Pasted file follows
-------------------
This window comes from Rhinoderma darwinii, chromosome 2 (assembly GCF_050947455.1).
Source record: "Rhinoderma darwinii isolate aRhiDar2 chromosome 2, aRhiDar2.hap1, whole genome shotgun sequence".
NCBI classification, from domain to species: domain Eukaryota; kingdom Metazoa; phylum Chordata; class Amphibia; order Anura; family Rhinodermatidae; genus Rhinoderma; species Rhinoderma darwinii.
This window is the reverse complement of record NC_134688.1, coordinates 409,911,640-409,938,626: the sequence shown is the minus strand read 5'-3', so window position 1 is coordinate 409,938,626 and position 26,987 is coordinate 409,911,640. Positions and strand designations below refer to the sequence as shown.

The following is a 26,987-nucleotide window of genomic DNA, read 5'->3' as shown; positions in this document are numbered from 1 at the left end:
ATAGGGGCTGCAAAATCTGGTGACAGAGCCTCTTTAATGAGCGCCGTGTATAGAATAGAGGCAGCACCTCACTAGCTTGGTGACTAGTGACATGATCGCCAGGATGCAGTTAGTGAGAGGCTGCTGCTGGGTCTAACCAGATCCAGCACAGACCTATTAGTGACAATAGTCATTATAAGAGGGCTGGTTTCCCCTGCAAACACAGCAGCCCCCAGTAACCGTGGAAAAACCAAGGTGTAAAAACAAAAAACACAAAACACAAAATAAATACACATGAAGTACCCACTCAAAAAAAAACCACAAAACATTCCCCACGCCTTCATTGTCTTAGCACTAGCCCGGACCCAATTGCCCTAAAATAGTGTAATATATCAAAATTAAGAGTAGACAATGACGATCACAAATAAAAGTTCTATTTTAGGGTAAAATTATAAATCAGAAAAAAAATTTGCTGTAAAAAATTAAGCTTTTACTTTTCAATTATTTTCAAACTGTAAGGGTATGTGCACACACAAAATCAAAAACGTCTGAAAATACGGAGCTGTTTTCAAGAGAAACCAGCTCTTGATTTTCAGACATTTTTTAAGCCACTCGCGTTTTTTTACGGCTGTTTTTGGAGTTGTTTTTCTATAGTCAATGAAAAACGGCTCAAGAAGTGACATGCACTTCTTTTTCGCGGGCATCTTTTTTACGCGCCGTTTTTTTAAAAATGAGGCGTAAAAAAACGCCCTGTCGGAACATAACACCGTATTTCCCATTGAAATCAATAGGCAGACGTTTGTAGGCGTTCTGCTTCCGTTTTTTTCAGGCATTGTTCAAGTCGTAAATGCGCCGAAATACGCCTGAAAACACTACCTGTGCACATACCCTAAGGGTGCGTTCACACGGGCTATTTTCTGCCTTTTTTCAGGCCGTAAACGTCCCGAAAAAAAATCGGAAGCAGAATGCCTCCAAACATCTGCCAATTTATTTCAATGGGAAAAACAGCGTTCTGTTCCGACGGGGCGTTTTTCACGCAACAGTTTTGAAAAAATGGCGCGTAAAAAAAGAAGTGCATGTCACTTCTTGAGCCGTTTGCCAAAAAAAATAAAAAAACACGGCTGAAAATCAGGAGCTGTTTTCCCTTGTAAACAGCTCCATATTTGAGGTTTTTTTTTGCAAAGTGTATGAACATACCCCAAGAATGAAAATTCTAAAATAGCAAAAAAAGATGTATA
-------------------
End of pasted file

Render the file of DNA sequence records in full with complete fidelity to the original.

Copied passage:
This window comes from Rhinoderma darwinii, chromosome 2 (assembly GCF_050947455.1).
Source record: "Rhinoderma darwinii isolate aRhiDar2 chromosome 2, aRhiDar2.hap1, whole genome shotgun sequence".
NCBI classification, from domain to species: domain Eukaryota; kingdom Metazoa; phylum Chordata; class Amphibia; order Anura; family Rhinodermatidae; genus Rhinoderma; species Rhinoderma darwinii.
This window is the reverse complement of record NC_134688.1, coordinates 409,911,640-409,938,626: the sequence shown is the minus strand read 5'-3', so window position 1 is coordinate 409,938,626 and position 26,987 is coordinate 409,911,640. Positions and strand designations below refer to the sequence as shown.

The following is a 26,987-nucleotide window of genomic DNA, read 5'->3' as shown; positions in this document are numbered from 1 at the left end:
ATAGGGGCTGCAAAATCTGGTGACAGAGCCTCTTTAATGAGCGCCGTGTATAGAATAGAGGCAGCACCTCACTAGCTTGGTGACTAGTGACATGATCGCCAGGATGCAGTTAGTGAGAGGCTGCTGCTGGGTCTAACCAGATCCAGCACAGACCTATTAGTGACAATAGTCATTATAAGAGGGCTGGTTTCCCCTGCAAACACAGCAGCCCCCAGTAACCGTGGAAAAACCAAGGTGTAAAAACAAAAAACACAAAACACAAAATAAATACACATGAAGTACCCACTCAAAAAAAAACCACAAAACATTCCCCACGCCTTCATTGTCTTAGCACTAGCCCGGACCCAATTGCCCTAAAATAGTGTAATATATCAAAATTAAGAGTAGACAATGACGATCACAAATAAAAGTTCTATTTTAGGGTAAAATTATAAATCAGAAAAAAAATTTGCTGTAAAAAATTAAGCTTTTACTTTTCAATTATTTTCAAACTGTAAGGGTATGTGCACACACAAAATCAAAAACGTCTGAAAATACGGAGCTGTTTTCAAGAGAAACCAGCTCTTGATTTTCAGACATTTTTTAAGCCACTCGCGTTTTTTTACGGCTGTTTTTGGAGTTGTTTTTCTATAGTCAATGAAAAACGGCTCAAGAAGTGACATGCACTTCTTTTTCGCGGGCATCTTTTTTACGCGCCGTTTTTTTAAAAATGAGGCGTAAAAAAACGCCCTGTCGGAACATAACACCGTATTTCCCATTGAAATCAATAGGCAGACGTTTGTAGGCGTTCTGCTTCCGTTTTTTTCAGGCATTGTTCAAGTCGTAAATGCGCCGAAATACGCCTGAAAACACTACCTGTGCACATACCCTAAGGGTGCGTTCACACGGGCTATTTTCTGCCTTTTTTCAGGCCGTAAACGTCCCGAAAAAAAATCGGAAGCAGAATGCCTCCAAACATCTGCCAATTTATTTCAATGGGAAAAACAGCGTTCTGTTCCGACGGGGCGTTTTTCACGCAACAGTTTTGAAAAAATGGCGCGTAAAAAAAGAAGTGCATGTCACTTCTTGAGCCGTTTGCCAAAAAAAATAAAAAAACACGGCTGAAAATCAGGAGCTGTTTTCCCTTGTAAACAGCTCCATATTTGAGGTTTTTTTTTGCAAAGTGTATGAACATACCCCAAGAATGAAAATTCTAAAATAGCAAAAAAAGATGTATA